Cullen says fish farm ruling a positive step for salmon
February 11th, 2009 - 12:00pm
The BC Supreme Court decision this week giving Ottawa full jurisdiction over management of salmon farming is a step toward better protection of wild stocks, said Skeena-Bulkley Valley MP Nathan Cullen.
“This ruling puts an end to the problem of overlapping federal and provincial jurisdiction, a situation that has always placed politics first and the protection of fish second,” Cullen said.
“Clarity that management belongs solely with the federal government, which is mandated to put wild salmon first, gives DFO the teeth to finally develop regulations to protect our Pacific stocks and their essential coastal habitat.
“A part of the solution lay in a clear chain of command for regulation. Since the federal government provides enforcement, it stands to reason that the federal government should also be the regulating body,” Cullen said.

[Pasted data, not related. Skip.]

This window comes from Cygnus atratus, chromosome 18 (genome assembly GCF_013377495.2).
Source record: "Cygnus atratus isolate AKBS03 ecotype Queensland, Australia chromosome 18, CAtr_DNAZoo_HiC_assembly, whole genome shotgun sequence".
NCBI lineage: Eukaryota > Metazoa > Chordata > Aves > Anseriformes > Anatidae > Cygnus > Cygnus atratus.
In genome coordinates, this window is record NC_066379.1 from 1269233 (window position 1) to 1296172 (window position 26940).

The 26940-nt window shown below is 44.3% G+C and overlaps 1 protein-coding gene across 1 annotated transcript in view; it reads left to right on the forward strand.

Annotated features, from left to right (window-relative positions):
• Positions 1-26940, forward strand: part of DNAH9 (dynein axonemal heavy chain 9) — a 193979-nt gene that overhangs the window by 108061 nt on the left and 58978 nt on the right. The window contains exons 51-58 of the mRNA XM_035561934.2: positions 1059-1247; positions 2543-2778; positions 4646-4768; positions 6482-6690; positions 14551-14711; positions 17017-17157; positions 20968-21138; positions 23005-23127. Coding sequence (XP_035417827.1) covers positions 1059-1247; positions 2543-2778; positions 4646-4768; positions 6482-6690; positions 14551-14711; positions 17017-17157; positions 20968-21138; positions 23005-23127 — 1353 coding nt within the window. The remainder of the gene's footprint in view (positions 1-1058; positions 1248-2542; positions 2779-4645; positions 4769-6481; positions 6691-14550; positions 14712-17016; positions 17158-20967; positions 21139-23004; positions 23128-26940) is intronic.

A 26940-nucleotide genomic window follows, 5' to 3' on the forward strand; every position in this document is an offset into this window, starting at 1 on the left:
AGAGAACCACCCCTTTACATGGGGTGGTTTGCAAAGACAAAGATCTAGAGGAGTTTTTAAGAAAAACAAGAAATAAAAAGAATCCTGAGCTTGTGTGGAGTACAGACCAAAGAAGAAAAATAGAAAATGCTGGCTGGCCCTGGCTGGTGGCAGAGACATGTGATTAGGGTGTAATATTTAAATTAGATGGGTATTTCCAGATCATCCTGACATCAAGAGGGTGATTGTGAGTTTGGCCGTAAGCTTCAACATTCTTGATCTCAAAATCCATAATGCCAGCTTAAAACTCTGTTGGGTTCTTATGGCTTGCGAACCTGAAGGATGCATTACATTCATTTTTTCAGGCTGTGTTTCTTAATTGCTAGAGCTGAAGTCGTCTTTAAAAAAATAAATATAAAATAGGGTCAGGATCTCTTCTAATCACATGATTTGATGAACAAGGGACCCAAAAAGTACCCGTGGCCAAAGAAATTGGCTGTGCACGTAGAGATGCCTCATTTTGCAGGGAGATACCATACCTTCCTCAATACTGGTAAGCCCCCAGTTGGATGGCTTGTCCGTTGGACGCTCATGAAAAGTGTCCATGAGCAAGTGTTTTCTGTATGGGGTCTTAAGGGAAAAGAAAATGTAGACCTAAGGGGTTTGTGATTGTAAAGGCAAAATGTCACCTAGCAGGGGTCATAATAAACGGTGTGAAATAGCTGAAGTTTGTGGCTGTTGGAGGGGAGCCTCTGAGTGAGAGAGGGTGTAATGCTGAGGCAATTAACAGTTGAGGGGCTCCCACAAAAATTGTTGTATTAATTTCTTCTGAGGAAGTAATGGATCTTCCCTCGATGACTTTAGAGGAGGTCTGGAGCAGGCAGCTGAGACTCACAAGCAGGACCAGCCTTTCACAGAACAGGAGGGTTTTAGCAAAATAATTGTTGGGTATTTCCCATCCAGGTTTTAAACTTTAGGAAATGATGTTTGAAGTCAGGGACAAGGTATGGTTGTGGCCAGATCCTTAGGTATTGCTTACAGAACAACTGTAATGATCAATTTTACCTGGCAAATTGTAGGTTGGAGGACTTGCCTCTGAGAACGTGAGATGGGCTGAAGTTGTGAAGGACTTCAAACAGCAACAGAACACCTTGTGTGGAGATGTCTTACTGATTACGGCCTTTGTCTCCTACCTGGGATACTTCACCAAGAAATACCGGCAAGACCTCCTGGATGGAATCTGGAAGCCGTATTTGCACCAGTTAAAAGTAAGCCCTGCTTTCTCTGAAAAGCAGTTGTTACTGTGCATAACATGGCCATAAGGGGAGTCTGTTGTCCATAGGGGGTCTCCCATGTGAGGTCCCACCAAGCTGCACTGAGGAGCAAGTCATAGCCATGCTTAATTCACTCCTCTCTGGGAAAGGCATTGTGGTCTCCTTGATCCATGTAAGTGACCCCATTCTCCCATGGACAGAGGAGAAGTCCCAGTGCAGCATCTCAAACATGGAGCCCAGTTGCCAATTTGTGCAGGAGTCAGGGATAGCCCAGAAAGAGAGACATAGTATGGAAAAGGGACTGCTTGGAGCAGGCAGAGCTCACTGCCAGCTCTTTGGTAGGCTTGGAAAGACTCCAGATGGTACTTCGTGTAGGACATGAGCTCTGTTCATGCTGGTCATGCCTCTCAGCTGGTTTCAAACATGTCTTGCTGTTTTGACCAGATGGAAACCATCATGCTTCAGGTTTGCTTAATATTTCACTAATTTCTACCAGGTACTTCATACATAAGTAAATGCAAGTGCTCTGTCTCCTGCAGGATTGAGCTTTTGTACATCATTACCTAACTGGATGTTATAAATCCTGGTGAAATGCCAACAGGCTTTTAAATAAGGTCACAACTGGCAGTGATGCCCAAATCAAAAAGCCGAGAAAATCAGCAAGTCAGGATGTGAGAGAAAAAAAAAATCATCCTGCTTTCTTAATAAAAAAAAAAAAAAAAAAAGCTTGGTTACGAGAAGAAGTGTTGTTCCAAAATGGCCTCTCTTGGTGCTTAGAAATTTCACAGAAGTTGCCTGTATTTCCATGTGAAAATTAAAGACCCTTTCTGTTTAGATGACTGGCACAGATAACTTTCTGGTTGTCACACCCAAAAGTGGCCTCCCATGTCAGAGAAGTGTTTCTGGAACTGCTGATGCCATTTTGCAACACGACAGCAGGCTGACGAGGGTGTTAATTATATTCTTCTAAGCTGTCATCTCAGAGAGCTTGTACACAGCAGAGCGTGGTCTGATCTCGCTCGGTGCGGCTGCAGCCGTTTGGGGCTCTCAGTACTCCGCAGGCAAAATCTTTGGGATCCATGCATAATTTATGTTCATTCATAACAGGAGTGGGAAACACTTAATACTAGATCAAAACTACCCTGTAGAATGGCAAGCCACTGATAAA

Cullen cautioned Monday’s court ruling is not yet a win for wild salmon.
“This whole thing is meaningless if DFO doesn’t get serious about shutting down open net farms and enact tough, community-supported regulations that meaningfully protect our precious wild stocks.”
BC Supreme Court Justice Christopher Hinkson said in his written decision that fish farms are not farms but fisheries occupying areas meant for the rearing of wild salmon, which can only be authorized by Parliament.
He said the “national resource of the fisheries is not a matter that should or can be left to a level of government other than Parliament.”
Salmon farming in ocean net pens has been the subject of long-standing concerns due to parasite and disease transfer to wild stocks, pollution from waste products, and the escape of hatchery born and farm raised salmon.
Contact: Shelley Browne, 250-877-4142; email@example.com